Choosing the right bike rack

Shock announcement:

Many cyclists also own cars!

You heard it here first. Many cyclists enjoy using said cars for heading off to far flung places to ride their bikes.

Transporting them involves some kind of bike rack. Whether that’s a trailer or an attachable rack that fits on the top or rear of your car.

The biggest problem with shopping around for a bike rack is knowing which one is suitable for both your bike and your car.

As this is a big purchase, it’s a good idea to ask ahead and get advice from the company selling them. They’ll be able to answer questions about compatibility.

Fortunately, many of the best bike racks and trailers out there have a lot of build in flexibility, so they should be able to adjust most vehicle designs.

Aside from compatibility, when shopping around you should also look for:

  • Scratch free surfaces: You don’t want your car or, heaven forbid, your bike getting scratched. Look for bike racks that feature this kind of protection.
  • Security of the bikes: If you are going to be away from your bike for even a short period of time you want to be sure someone can’t just run away with it.

When shopping around for a suitable solution for transporting your bike ask yourself:

  • How many bikes am I going to need to transport?
  • Will I use it often enough to justify the cost?
  • Is it a bike that doesn’t fit the typical dimensions – e.g. tandem?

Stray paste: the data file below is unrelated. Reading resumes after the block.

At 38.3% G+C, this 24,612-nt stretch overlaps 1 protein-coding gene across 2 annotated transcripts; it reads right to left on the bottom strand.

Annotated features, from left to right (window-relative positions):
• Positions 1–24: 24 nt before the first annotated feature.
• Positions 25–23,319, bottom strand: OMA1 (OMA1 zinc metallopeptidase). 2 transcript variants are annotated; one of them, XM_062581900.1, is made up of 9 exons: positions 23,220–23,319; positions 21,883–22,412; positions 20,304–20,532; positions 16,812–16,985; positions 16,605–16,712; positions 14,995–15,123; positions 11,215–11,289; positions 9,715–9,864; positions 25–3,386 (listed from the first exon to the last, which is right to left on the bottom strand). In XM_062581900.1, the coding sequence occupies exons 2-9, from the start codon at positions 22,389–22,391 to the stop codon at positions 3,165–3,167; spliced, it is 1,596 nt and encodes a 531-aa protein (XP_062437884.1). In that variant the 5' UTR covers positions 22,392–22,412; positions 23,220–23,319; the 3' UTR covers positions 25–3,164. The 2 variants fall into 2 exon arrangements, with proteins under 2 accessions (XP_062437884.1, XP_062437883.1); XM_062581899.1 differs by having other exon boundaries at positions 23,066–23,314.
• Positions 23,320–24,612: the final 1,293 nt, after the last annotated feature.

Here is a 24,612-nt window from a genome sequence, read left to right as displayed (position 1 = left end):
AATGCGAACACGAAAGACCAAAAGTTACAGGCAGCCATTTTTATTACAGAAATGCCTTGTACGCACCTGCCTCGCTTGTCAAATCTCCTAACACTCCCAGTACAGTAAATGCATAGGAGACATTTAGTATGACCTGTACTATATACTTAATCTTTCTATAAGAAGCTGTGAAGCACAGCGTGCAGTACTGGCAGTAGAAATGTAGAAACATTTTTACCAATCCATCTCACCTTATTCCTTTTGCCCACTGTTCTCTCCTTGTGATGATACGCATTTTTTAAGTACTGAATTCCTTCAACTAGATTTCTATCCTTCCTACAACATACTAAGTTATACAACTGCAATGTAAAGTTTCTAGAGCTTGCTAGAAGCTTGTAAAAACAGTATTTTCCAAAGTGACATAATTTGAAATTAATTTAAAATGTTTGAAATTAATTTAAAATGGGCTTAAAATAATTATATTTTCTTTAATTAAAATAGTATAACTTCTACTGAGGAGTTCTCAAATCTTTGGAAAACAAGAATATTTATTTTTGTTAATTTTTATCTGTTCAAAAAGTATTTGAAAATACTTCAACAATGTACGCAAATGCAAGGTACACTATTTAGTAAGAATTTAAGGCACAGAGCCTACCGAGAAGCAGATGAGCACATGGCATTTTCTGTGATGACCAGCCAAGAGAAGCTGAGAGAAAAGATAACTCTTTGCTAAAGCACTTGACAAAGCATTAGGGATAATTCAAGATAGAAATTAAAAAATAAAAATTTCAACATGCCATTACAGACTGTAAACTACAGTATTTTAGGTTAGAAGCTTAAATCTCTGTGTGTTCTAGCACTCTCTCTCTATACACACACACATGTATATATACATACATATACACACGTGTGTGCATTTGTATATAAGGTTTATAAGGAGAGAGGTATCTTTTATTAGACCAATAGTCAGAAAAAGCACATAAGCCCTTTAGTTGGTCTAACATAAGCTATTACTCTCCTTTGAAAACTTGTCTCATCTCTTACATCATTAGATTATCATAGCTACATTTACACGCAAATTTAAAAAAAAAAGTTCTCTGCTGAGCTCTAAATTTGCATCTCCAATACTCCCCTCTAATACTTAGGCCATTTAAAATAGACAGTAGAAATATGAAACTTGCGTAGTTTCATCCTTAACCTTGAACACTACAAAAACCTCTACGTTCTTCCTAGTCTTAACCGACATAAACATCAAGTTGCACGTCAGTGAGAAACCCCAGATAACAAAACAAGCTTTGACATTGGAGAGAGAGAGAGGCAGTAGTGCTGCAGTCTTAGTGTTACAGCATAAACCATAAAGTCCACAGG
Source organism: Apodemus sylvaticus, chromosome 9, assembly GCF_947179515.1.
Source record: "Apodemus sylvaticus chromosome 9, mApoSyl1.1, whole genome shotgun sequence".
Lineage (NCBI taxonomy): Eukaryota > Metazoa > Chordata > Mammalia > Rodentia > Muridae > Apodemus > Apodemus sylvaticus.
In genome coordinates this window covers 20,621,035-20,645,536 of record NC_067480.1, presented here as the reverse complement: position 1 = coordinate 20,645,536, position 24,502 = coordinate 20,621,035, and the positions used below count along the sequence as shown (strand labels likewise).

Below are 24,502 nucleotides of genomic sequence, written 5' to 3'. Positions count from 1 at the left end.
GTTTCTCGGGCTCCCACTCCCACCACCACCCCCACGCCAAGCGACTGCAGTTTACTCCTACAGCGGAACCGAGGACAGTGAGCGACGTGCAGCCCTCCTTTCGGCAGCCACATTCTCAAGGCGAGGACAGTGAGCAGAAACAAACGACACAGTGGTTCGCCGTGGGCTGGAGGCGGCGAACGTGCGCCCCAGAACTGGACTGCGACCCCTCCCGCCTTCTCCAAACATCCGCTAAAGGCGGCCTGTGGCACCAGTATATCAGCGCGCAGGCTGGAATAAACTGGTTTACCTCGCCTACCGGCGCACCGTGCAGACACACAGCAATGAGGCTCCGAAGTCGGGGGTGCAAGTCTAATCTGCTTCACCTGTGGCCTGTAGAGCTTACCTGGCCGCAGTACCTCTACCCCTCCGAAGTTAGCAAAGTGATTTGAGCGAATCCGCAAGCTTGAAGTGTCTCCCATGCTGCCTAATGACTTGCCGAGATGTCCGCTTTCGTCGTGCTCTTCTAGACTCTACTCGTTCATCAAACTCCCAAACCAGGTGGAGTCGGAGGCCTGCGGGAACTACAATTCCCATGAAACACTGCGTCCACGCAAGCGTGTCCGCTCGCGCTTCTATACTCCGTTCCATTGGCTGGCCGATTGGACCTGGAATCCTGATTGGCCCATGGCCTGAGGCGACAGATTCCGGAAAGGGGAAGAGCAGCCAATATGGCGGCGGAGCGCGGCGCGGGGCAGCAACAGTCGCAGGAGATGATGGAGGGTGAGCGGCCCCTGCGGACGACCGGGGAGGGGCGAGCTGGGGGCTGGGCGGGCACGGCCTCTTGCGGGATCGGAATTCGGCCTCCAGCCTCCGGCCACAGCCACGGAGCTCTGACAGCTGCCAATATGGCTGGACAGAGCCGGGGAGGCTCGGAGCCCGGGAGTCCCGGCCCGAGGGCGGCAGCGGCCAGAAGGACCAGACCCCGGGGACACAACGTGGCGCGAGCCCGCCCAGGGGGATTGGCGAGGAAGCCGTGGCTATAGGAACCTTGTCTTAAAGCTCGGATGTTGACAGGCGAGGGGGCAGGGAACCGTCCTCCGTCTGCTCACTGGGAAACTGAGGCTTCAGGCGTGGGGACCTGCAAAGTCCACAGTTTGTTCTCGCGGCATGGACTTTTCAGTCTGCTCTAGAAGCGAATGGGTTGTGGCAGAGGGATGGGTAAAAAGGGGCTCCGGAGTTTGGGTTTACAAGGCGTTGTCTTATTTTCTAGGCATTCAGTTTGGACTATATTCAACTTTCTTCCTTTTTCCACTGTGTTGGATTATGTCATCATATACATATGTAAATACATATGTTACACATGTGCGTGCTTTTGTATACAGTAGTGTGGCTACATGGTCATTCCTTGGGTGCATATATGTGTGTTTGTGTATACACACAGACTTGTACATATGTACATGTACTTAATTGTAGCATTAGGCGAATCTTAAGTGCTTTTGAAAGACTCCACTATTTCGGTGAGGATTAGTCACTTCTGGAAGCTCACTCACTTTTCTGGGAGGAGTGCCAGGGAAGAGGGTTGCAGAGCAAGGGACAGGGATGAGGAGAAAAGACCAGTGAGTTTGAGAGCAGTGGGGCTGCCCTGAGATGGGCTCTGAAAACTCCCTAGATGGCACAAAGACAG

• Check your car manual – do they recommend only a certain type of rack or a maximum load?
  • Will you be using the bike rack on different cars or just one?
  • Do you already have a rack on your roof that you can attach additional components to?
  • Check how high you can lift your bike – you don’t want something that will go on the roof if you won’t be able to reach.
  • Will the rack have multiple uses? Are you using it only to transport a bike or will it have other uses.
  • How much space do you have to store the rack when it’s not in use? Do you need something that packs down to a small size?

Types of racks

Rear car door carriers

These fix on to the back of cars. Although they are often promoted as “universal”, that’s not always the case so it’s best to check whether it will fit your car.


  • Can typically fit between 2 to 3 bikes
  • Affordable
  • Easy access to your bike – you don’t have to reach too far
  • Doesn’t take up too much space when not in use


  • Can be a little fiddly to install the first couple of times

Tow bar mounted

For cars with a tow bar this is an excellent option. A 4×4 is likely to be able to carry more bikes than a typical car. It’s useful to know the tow bar nose weight of your car when shopping around. This will tell you the maximum number of bikes you can carry.


  • Can find models that fit up to 5 bikes


  • Only for cars with a tow bar

Roof mounted carriers

These carriers fit on to your roof racks if your car has them. If not then you’ll need to fit roof racks first and then choose a bike carrier to attach.